Step-count outcomes of 13 different activity trackers: Results from laboratory and free-living experiments

Takashi Nakagata*, Haruka Murakami, Ryoko Kawakami, Julien Tripette, Satoshi Nakae, Yosuke Yamada, Kazuko Ishikawa-Takata, Shigeho Tanaka, Motohiko Miyachi

*Corresponding author for this work

Research output: Contribution to journalArticlepeer-review

4 Citations (Scopus)


Background: Many activity trackers have been developed, but steps can still be inconsistent from one monitor to another. Research question: What are the differences and associations between the steps of 13 selected consumer-based and research-grade wearable devices during 1 standardized day in a metabolic chamber and 15-day free-living trials? Methods: In total, 19 healthy adults between 21 and 50 years-old participated in this study. Participants were equipped with 12 accelerometer-based active trackers and one pedometer (Yamasa) in order to monitor the number of steps per day. The devices were worn on the waist (ActiGraph, Omron, Actimarker, Lifedorder, Withings, and Yamasa) or non-dominant wrist (Fitbit, Garmin, Misfit, EPSON, and Jawbone), or placed in a pocket (Omron CaloriScan, and TANITA). Participants performed structured activities over a 24 h period in a chamber (Standardized day), and steps were monitored in the same participants in free-living trials for 15 successive days using the same monitors (free-living days). Results: When the 13 monitors were ranked by their steps, waist-worn ActiGraph was located at the center (7th) of the monitors both in the Standardized (12,252 ± 598 steps/day, mean ± SD) and free-living days (9295 ± 4027 steps/day). The correlation between the accelerometer-based devices was very high (r = 0.87–0.99). However, the steps of Yamasa was significantly lower in both trials than ActiGraph. The wrist-worn accelerometers had significantly higher steps than other devices both trials (P < 0.05). The differences between ActiGraph and Actimarker or Lifecorder was less than 100 steps/day in the Standardized day, and the differences between ActiGraph and Active Style Pro was less than 100 steps/day in the free-living days. Regression equation was also performed for inter-device compatibility. Significance: Step obtained from the wrist-worn, waist-worn, and pocket-type activity trackers were significantly different from each other but still highly correlated in free-living conditions.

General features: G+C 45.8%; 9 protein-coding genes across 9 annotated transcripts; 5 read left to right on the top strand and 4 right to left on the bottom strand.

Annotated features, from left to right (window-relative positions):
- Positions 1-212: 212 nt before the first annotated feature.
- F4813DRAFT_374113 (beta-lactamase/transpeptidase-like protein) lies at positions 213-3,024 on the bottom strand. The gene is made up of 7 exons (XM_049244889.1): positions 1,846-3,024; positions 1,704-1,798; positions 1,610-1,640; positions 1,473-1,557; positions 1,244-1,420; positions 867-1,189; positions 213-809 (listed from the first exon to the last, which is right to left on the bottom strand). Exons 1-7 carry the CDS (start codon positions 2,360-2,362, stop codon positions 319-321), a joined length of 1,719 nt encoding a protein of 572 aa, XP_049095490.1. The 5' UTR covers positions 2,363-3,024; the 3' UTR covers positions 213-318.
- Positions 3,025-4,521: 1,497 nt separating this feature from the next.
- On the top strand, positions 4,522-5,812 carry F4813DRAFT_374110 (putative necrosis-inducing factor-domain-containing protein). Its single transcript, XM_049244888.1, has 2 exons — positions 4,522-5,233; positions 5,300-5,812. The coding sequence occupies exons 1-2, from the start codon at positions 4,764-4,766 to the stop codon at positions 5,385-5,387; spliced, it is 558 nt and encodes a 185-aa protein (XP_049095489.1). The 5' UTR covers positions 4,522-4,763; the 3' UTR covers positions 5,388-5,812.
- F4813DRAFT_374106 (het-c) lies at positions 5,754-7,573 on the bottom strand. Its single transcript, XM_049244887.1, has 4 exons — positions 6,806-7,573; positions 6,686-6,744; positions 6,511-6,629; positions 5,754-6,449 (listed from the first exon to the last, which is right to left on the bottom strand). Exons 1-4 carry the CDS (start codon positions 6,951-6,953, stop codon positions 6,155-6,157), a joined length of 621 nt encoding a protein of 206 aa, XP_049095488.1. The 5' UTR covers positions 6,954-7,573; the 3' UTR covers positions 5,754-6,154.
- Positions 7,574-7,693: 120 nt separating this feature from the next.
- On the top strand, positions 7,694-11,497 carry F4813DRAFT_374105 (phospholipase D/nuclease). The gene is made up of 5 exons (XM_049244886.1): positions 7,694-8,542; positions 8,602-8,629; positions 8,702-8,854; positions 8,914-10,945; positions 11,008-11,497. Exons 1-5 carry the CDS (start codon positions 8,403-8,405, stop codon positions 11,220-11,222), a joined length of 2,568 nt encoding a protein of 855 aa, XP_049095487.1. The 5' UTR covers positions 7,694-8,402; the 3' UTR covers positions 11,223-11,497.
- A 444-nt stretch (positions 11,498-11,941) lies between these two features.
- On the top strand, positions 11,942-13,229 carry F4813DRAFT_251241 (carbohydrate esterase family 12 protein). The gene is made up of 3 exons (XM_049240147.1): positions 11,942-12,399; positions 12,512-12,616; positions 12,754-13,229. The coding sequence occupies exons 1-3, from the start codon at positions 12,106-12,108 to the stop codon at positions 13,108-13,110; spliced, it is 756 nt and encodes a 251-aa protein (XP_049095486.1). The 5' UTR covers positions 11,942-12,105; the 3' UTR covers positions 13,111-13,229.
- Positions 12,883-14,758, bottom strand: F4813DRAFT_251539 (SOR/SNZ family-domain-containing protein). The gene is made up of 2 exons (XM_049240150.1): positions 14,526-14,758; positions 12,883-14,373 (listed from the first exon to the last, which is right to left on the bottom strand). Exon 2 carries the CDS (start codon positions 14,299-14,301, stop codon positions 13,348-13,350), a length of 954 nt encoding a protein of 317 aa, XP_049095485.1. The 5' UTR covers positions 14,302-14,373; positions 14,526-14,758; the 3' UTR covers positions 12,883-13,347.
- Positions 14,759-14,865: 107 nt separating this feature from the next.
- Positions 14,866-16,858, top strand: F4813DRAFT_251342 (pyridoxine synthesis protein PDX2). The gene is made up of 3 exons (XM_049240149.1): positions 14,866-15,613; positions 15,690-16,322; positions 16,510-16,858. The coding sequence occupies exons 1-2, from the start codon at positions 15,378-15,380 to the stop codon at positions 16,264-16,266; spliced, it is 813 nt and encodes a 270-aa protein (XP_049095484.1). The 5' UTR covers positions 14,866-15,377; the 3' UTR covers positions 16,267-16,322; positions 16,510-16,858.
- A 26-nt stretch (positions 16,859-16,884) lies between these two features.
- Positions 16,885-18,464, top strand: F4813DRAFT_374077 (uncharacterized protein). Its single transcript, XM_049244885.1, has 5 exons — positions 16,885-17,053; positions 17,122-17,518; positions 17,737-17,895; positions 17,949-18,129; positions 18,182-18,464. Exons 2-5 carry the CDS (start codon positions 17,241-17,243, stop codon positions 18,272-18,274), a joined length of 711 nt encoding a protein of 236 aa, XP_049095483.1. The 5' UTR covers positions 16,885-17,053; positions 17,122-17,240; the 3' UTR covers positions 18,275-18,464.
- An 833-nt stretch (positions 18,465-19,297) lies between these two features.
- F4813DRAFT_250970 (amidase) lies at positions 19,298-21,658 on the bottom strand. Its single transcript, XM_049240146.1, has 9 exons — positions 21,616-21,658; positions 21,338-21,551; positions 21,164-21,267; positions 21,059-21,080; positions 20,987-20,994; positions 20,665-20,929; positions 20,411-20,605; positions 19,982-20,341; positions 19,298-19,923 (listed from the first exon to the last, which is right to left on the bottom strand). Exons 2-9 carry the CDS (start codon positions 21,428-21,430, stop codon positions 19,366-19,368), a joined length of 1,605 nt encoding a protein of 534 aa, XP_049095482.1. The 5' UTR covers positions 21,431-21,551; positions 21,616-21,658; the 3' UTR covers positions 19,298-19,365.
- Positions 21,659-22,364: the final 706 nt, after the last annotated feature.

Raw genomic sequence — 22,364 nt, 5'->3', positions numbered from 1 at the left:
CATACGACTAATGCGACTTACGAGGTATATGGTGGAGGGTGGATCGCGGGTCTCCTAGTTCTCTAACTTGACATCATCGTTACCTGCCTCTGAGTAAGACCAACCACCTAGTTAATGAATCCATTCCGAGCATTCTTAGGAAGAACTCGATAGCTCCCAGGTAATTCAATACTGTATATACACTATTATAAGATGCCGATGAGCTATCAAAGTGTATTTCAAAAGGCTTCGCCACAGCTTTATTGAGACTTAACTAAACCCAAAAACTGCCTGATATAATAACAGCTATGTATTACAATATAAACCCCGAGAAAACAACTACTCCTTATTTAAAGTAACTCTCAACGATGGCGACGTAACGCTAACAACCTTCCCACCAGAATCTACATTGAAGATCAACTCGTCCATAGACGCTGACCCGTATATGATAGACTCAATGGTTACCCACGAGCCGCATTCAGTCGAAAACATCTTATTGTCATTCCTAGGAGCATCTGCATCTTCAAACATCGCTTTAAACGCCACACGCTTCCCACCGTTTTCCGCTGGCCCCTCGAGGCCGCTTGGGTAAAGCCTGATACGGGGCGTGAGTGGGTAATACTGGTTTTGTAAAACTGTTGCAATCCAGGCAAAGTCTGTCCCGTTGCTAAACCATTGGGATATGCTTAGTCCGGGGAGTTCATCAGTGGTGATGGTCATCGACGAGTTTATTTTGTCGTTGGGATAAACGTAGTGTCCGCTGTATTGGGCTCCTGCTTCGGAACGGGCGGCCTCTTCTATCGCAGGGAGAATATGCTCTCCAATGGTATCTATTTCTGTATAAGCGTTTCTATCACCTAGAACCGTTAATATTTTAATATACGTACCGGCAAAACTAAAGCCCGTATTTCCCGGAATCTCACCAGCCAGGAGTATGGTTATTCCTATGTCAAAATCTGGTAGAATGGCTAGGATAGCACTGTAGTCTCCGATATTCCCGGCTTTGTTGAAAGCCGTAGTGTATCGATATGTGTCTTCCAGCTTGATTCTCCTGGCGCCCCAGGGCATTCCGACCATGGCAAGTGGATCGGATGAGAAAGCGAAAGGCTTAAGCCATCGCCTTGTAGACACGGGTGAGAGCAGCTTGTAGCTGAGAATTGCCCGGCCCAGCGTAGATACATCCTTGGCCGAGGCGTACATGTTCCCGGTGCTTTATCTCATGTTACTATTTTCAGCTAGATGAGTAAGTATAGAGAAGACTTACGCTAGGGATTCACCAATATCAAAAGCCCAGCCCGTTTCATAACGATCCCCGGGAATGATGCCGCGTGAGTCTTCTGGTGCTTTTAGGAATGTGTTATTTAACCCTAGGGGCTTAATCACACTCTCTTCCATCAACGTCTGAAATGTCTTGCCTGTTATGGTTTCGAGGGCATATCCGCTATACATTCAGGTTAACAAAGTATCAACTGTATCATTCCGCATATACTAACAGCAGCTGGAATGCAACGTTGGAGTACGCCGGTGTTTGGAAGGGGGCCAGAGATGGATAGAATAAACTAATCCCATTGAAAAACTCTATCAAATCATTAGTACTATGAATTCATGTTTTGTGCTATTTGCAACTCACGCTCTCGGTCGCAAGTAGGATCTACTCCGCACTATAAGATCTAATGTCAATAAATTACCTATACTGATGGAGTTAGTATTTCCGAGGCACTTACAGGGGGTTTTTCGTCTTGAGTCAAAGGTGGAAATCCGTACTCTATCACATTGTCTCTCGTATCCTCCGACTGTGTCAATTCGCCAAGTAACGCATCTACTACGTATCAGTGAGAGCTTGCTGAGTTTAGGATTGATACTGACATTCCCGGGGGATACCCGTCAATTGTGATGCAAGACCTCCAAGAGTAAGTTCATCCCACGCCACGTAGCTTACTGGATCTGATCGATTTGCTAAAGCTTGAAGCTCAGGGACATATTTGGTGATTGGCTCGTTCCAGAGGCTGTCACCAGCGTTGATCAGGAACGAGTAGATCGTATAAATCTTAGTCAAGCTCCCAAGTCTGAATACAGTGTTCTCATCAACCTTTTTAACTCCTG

Original languageEnglish
Pages (from-to)24-33
Number of pages10
JournalGait and Posture
Publication statusPublished - 2022 Oct


  • Accelerometer
  • Pedometer
  • Physical activity
  • Steps
  • Validity

ASJC Scopus subject areas

  • Biophysics
  • Orthopedics and Sports Medicine
  • Rehabilitation


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